How to Change a Font in WordPress (3 Easy Methods)

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While it can seem like a small detail to some, font choice is a key part of web design and brand identity. Unfortunately, the process to change a font in WordPress is not as straightforward as you might assume. Your WordPress theme significantly influences the options at your disposal, and out of the box, there are actually only a few ways to tweak your site’s typography.

 

The good news is that, regardless of whether you can code, there are tools that can help you switch up your font choices, regardless of your theme. With these resources at your fingertips, you can make sure your site matches your branding and looks modern, classy, and professional.

 

Tamatoa from Moana.

In this post, we’ll discuss how to change a font in WordPress, and cover a few methods of doing so. Before that, let’s quickly talk about your default options, and why your site’s typography matters.

Here at WP Buffs, we help website ownersagency partners, and freelancer partners manage and maintain their WordPress sites 24/7. Whether you’re looking for help with custom code or simply need us to keep your plugins up to date, we’ve got you covered.

In This Article 📜

Why Font Choice Is Important In Web Design 🎨

On the surface and to an untrained eye, web design might seem like a fairly straightforward process. Choose a color scheme you like, pick a font or two, set up a navigation menu, and there you have it, right?

Unfortunately, it’s nowhere near that simple. Effective web design takes not only aesthetics, but also aspects of marketing, psychology, and usability into consideration. It’s just as much about understanding how users will perceive certain elements as it is about personal preferences.

Font choice, specifically, impacts web design in two major ways. First, it’s vital from a usability perspective. If your site features a typeface that is extremely difficult to read, you’ll have a hard time achieving the primary goal of any online content – conveying information to visitors.

How legible your font is will influence whether visitors stick around and learn more about your brand, or abandon your site out of frustration and turn to a competitor instead. It also plays a role in your site’s accessibility, as small type and fancy scripts can both be difficult for visually impaired users and those with dyslexia to decipher.

The second way font choice impacts the quality of your site’s design is when it comes to branding. Although we often focus mostly on the substance of text-based content, it’s also smart to consider it from a visual perspective. You want to set the right tone for your site.

All this goes to say that if you’ve found the perfect WordPress theme but its default font is either difficult to read or doesn’t fit with your brand identity, it’s well worth the effort to change it.

Understanding WordPress' Default Font Choices 💡

Very often, new users are drawn to WordPress because of how easy it is to personalize compared to other Content Manage Systems (CMSs) and website builders. However, the platform elicits complaints from time to time – most notably about out of the box customization options, or the lack thereof.

For example, if you open the WordPress Customizer for the default Twenty Twenty theme and attempt to change your site’s font, you’ll be sorely disappointed. There’s no such option available:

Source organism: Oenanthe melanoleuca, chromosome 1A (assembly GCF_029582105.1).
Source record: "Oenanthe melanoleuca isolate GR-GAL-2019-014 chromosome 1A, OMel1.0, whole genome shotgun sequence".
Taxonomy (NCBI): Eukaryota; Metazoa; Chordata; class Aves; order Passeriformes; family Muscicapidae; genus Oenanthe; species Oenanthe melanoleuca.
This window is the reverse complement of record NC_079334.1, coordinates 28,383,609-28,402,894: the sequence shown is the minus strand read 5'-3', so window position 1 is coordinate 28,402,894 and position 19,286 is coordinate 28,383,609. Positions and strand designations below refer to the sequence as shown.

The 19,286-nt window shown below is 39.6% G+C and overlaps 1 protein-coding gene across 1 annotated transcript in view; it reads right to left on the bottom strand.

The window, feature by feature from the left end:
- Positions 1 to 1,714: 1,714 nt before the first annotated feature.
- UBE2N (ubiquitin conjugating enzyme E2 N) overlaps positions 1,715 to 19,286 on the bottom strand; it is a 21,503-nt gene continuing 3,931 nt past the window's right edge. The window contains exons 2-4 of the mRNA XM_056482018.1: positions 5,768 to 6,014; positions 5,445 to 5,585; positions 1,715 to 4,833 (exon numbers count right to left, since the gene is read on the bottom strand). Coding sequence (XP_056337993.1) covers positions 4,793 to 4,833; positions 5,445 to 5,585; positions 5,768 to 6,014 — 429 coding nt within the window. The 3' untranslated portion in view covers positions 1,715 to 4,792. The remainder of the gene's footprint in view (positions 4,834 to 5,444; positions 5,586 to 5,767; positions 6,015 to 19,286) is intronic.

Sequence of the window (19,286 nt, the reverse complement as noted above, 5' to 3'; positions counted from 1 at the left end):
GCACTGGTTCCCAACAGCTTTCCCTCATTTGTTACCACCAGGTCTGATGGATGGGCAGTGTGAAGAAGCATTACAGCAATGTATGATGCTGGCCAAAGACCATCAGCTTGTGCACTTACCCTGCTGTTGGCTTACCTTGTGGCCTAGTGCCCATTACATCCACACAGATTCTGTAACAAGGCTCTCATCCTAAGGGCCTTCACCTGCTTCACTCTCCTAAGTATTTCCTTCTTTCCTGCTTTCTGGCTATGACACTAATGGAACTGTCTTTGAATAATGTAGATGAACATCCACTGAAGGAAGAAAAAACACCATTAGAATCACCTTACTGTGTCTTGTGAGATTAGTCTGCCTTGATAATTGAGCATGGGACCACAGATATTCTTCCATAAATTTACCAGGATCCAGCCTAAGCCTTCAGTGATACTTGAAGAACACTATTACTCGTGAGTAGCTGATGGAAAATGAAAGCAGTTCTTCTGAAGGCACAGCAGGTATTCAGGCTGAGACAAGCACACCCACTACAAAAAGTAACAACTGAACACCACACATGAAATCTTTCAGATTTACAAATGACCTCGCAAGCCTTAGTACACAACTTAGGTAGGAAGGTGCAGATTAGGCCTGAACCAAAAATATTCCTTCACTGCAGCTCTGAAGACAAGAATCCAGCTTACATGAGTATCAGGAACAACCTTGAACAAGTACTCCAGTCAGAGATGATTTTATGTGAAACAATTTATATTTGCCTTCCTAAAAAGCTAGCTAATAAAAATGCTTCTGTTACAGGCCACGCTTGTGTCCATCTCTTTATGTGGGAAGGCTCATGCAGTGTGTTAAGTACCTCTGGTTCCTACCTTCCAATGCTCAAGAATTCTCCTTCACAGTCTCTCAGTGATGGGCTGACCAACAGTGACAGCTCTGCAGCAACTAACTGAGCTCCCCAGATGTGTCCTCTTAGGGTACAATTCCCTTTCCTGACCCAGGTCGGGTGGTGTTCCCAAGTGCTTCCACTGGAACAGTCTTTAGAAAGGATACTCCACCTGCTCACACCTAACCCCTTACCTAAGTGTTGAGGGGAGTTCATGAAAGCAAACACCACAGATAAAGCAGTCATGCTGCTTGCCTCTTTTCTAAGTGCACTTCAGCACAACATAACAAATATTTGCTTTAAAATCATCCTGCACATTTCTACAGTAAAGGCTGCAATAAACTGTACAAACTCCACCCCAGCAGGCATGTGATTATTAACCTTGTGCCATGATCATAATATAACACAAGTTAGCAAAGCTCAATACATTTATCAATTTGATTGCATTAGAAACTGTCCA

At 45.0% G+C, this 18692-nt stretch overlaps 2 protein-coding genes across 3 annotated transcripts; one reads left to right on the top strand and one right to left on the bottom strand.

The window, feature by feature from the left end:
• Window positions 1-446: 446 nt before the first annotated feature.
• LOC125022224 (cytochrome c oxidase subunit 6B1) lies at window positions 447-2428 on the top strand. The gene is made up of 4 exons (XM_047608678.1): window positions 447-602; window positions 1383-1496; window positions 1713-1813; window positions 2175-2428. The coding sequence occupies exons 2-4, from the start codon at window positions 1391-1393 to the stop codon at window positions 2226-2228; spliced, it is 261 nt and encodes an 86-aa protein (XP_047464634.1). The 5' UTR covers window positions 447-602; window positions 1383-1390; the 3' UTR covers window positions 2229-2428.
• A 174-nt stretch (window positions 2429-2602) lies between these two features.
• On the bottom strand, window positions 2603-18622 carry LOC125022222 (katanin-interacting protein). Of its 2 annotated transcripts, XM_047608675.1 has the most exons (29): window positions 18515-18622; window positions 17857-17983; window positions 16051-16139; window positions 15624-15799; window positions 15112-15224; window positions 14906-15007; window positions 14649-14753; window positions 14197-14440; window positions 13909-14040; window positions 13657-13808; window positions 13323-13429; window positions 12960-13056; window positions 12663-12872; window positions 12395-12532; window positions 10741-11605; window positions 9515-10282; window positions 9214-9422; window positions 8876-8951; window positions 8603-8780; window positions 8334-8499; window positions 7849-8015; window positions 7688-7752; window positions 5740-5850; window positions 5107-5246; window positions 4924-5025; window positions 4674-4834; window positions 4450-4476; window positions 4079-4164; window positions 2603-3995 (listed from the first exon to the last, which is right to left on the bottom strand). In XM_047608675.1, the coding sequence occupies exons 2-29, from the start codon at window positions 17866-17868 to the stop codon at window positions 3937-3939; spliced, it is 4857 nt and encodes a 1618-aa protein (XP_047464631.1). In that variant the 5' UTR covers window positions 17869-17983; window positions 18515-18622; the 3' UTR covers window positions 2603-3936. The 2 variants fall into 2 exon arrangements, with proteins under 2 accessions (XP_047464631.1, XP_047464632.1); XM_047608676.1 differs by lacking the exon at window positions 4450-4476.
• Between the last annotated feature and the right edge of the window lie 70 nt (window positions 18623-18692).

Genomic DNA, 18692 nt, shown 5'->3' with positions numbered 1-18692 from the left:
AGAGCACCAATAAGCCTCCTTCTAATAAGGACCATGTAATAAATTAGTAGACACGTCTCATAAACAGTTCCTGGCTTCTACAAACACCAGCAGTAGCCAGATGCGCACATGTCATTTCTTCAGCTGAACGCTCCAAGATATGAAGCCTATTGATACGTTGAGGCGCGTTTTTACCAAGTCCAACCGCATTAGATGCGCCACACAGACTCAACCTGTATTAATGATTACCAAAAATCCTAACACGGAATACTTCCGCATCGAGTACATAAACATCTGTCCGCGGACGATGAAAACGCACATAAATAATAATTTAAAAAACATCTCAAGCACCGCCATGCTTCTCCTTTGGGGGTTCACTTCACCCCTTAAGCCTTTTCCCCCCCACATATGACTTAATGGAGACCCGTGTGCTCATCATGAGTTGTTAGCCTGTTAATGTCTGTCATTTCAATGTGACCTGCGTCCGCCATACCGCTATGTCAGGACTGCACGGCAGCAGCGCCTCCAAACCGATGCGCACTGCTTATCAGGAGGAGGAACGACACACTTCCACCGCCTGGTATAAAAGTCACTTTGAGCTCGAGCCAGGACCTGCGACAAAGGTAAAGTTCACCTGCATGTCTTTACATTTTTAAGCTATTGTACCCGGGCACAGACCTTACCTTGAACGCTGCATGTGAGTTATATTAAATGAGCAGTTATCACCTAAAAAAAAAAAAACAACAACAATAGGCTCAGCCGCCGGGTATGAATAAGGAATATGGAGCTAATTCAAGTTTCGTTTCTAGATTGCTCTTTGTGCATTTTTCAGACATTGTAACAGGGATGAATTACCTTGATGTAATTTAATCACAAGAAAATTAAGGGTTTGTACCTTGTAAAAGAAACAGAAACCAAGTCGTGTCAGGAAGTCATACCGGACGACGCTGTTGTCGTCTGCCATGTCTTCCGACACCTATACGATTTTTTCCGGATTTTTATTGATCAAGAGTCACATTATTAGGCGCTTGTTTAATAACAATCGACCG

The WordPress Customizer options for the Twenty Twenty theme.

 

If you dig deeper, you’ll find that this apparent shortcoming is actually the source of WordPress’ power. Its core codebase isn’t designed to be ‘all-singing, all-dancing’. It’s actually meant to give you a solid base to work from that’s stable, secure, and a blank canvas for your site.

Sure, you can use WordPress and a default theme just fine. However, if you think there should be more on offer out of the box, you’re missing a key trick.

📠 WordPress' core codebase is a blank canvas to customize however you want, not bloated software with infinite options. #WordPress Click To Tweet

The real strength of WordPress lies in its extendability through its themes, plugins, hooks, and filters. As such, the world is your oyster when it comes to the ability to customize your site, but it’s up to you to choose how you do it.

How to Change a Font in WordPress (3 Potential Methods) 👛

Fortunately, you’re not stuck with WordPress’ default theme. In fact, there are plenty of ways to change a font in WordPress, and for most of them, you won’t need to know a line of code. Let’s start with the most common solution, then look at a few alternatives, including:

 

1. Check Out Your Theme or Page Builder’s Font Options

If you’re like many others coming to WordPress, you won’t be using a default theme for your site. While they’re well-coded and high-quality, they’re best for simple sites and are more ‘concept pieces’ than business-ready site layouts.

In other words, you’re going to need to choose a specific theme to meet your needs. Premium options tend to offer the most in terms of features and customization, although there are some free solutions with decent range.

👩🏾‍🎨 Many premium themes will offer a full range of fonts, with easy access and application. #WordPress Click To Tweet

Many premium themes, especially those found on ThemeForest, will contain a way to access the entire suite of Google Fonts. Alternatively, some developers choose to incorporate more tailored selections based on the overall designs of their themes.

Your theme is likely going to offer two ways to change a font in WordPress. The most common is through the Customizer’s menu options. Other themes come with dedicated admin panels that lay out all your design choices:

Avada's admin panel.